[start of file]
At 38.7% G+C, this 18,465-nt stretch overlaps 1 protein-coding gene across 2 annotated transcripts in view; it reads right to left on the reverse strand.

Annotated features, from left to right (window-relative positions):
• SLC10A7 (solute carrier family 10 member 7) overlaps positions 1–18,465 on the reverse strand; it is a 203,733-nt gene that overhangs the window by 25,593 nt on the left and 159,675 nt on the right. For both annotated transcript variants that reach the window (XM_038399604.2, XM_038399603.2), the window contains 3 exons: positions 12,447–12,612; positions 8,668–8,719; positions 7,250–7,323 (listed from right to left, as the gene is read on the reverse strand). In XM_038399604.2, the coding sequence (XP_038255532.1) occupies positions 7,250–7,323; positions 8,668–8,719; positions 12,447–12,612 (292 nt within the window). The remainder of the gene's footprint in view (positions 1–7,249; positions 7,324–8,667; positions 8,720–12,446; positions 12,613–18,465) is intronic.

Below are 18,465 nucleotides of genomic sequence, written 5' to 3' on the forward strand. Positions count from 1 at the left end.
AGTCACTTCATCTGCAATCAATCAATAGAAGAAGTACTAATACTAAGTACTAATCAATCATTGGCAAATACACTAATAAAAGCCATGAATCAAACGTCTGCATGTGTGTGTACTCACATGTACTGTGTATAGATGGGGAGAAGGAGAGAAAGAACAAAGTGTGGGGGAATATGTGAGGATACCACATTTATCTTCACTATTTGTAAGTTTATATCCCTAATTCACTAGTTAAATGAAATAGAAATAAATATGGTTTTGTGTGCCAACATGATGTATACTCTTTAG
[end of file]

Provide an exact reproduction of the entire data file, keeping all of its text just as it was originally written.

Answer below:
At 38.7% G+C, this 18,465-nt stretch overlaps 1 protein-coding gene across 2 annotated transcripts in view; it reads right to left on the reverse strand.

Annotated features, from left to right (window-relative positions):
• SLC10A7 (solute carrier family 10 member 7) overlaps positions 1–18,465 on the reverse strand; it is a 203,733-nt gene that overhangs the window by 25,593 nt on the left and 159,675 nt on the right. For both annotated transcript variants that reach the window (XM_038399604.2, XM_038399603.2), the window contains 3 exons: positions 12,447–12,612; positions 8,668–8,719; positions 7,250–7,323 (listed from right to left, as the gene is read on the reverse strand). In XM_038399604.2, the coding sequence (XP_038255532.1) occupies positions 7,250–7,323; positions 8,668–8,719; positions 12,447–12,612 (292 nt within the window). The remainder of the gene's footprint in view (positions 1–7,249; positions 7,324–8,667; positions 8,720–12,446; positions 12,613–18,465) is intronic.

Below are 18,465 nucleotides of genomic sequence, written 5' to 3' on the forward strand. Positions count from 1 at the left end.
AGTCACTTCATCTGCAATCAATCAATAGAAGAAGTACTAATACTAAGTACTAATCAATCATTGGCAAATACACTAATAAAAGCCATGAATCAAACGTCTGCATGTGTGTGTACTCACATGTACTGTGTATAGATGGGGAGAAGGAGAGAAAGAACAAAGTGTGGGGGAATATGTGAGGATACCACATTTATCTTCACTATTTGTAAGTTTATATCCCTAATTCACTAGTTAAATGAAATAGAAATAAATATGGTTTTGTGTGCCAACATGATGTATACTCTTTAG